“I think girls wear make-up and make an effort with their appearance more as a form of female empowerment as opposed to impressing men. Like I do things for myself, for example waxing, just because it makes me feel better personally. Also with fashion it’s something that defines you and illustrates your character and personality in an outward form of expression!”
Beauty, like fashion, can be about self-expression, experimentation and identity. It can boost confidence by hiding our perceived flaws and help us conform in society, but it can also be privately empowering- we all know the power of a relaxing bubble bath and pamper session to feel better after a long day, and we can all be a little vain.
What’s important is that we have no one answer to why we indulge in the beauty industry, and I think this is brilliant. It is even more brilliant that our reasons for wearing makeup are increasingly being linked to self-empowerment and choice, rather than feeling that we have to. But if this also plays a part, which I would say it does in some way in almost everyone’s choice to wear makeup, consciously or subconsciously, this is also fine. If we can embrace a diversity of motivations behind the beauty industry, this can only be good, and it’s also about time that this is equally applied to the pressures put on women to look a certain way. I think we need to stop saying ‘not enough’ and ‘too much’ and accept makeup as an expression of who we are, cracking down on face-shaming just as we are with body-shaming. Some people say to me that I wear too much makeup, or that the colours and styles I choose should be more subtle. Others recognise my makeup as what it is to me- a form of art and fashion but on my face. It’s a part of my identity, as well as a way to hide my tired eye bags or accentuate my barely there cheekbones.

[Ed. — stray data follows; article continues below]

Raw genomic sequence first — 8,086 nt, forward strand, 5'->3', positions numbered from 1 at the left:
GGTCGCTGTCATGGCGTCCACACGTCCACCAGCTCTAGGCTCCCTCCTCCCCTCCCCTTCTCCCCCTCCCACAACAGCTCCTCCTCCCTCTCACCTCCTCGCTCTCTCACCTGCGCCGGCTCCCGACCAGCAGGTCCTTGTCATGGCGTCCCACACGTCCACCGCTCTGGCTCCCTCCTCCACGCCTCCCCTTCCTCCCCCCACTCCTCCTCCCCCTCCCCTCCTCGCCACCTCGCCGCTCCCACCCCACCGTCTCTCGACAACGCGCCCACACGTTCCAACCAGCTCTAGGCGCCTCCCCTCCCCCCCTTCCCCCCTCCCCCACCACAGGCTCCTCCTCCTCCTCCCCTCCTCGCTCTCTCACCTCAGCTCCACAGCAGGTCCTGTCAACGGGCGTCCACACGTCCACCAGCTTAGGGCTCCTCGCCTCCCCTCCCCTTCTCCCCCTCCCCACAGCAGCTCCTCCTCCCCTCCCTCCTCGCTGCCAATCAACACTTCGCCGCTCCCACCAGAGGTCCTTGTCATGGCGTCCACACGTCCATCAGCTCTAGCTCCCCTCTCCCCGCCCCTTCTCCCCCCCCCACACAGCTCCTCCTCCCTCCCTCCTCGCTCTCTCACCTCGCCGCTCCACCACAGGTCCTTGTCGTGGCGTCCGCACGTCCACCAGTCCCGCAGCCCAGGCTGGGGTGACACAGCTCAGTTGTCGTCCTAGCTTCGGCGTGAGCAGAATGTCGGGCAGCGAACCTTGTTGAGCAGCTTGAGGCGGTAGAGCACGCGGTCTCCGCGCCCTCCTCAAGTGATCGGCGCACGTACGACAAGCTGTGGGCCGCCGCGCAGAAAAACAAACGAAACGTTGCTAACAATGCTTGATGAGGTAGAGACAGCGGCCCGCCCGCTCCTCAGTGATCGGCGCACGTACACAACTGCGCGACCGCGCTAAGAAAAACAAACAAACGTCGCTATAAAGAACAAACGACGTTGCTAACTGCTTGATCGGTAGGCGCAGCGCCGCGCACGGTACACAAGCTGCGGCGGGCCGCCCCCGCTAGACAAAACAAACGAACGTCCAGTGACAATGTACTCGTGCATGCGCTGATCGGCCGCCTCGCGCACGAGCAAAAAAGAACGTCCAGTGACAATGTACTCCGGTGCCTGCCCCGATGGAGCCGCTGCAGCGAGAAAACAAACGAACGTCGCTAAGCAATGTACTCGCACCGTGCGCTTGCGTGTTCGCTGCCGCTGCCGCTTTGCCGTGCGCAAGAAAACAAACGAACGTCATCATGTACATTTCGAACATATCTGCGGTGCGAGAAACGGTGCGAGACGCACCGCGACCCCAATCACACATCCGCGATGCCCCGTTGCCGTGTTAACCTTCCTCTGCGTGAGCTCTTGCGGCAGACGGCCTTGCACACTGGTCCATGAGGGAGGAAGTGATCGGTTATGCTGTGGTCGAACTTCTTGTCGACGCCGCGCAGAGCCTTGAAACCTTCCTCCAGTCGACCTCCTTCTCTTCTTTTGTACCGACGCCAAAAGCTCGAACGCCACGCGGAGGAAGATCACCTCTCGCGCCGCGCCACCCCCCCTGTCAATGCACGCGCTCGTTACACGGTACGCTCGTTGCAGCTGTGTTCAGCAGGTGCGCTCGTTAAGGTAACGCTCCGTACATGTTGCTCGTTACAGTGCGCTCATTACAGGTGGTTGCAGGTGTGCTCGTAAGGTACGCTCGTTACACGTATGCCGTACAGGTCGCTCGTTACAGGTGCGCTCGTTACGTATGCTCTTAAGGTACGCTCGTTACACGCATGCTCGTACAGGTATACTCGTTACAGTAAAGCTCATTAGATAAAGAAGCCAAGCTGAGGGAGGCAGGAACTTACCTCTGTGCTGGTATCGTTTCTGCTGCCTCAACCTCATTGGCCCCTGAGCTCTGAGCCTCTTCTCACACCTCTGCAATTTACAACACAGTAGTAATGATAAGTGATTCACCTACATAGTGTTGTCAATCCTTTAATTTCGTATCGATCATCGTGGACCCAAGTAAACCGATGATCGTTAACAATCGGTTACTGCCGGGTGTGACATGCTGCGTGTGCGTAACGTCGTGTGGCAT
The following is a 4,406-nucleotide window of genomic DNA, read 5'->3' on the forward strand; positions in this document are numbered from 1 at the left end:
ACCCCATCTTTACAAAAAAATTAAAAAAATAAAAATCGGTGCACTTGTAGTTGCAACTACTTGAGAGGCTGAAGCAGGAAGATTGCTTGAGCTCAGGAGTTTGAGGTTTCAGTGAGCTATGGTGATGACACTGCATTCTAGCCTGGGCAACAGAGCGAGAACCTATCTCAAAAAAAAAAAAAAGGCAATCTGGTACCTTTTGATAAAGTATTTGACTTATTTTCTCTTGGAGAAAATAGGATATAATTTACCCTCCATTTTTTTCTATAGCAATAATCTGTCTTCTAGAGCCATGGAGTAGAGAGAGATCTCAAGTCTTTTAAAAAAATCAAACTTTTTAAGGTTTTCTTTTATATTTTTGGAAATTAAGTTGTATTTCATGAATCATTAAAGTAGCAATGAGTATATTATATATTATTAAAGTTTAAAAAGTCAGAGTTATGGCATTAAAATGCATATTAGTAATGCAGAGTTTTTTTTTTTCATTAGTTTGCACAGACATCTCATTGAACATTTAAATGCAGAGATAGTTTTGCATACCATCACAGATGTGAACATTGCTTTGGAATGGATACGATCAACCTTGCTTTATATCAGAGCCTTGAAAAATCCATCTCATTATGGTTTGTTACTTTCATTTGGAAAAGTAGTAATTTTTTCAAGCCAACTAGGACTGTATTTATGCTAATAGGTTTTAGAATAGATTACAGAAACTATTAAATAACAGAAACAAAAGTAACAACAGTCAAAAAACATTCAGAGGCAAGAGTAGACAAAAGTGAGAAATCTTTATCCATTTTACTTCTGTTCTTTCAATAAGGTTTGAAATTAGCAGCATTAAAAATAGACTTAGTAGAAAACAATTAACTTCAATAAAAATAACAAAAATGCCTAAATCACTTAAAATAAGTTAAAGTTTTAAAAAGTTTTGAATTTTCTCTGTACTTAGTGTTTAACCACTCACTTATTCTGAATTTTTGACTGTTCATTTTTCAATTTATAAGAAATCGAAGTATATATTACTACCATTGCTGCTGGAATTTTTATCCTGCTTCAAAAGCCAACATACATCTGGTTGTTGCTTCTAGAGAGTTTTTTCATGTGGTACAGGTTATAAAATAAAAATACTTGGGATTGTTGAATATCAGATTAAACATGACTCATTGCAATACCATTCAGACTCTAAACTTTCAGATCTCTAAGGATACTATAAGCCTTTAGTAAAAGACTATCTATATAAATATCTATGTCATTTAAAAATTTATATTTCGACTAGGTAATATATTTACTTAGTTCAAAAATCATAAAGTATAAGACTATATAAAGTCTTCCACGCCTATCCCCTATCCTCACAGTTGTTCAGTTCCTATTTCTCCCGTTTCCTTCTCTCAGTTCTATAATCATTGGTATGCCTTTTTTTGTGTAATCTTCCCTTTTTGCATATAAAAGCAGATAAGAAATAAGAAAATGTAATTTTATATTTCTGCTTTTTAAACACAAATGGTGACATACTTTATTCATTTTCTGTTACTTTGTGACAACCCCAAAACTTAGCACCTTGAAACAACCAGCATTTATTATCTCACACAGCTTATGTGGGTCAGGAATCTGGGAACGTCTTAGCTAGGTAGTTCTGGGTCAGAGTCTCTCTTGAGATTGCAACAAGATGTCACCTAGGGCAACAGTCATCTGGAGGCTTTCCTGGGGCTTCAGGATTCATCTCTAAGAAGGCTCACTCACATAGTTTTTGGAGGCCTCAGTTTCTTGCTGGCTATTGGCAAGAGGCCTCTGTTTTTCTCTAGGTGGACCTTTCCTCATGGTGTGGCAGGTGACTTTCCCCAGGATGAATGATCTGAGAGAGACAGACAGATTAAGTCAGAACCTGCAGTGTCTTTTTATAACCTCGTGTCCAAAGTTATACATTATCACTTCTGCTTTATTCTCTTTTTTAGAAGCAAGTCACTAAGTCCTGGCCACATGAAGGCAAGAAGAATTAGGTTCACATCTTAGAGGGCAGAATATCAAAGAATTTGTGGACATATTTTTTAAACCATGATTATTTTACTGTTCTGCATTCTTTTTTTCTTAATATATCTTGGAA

Last week Japanese beauty brand Shiseido launched their ‘Be Yourself’ campaign, which promotes the use of makeup to whatever degree or for whatever reason you choose. Its video ad featured Lady Gaga, no stranger to social and political activism, showcasing a host of different looks. I think its message really resonates with what I’ve found researching and writing this article, and the message us Lippy girls wants to send. If we have to answer the question in one line, we would say this:
Why do we wear makeup?
For ourselves, in whatever way, and for whatever reasons we choose.
Words: Charlotte Tomlinson
Image: Esther Clegg - ‘estherrc96’ Instagram
(A big thanks to everyone who helped with the research for this article)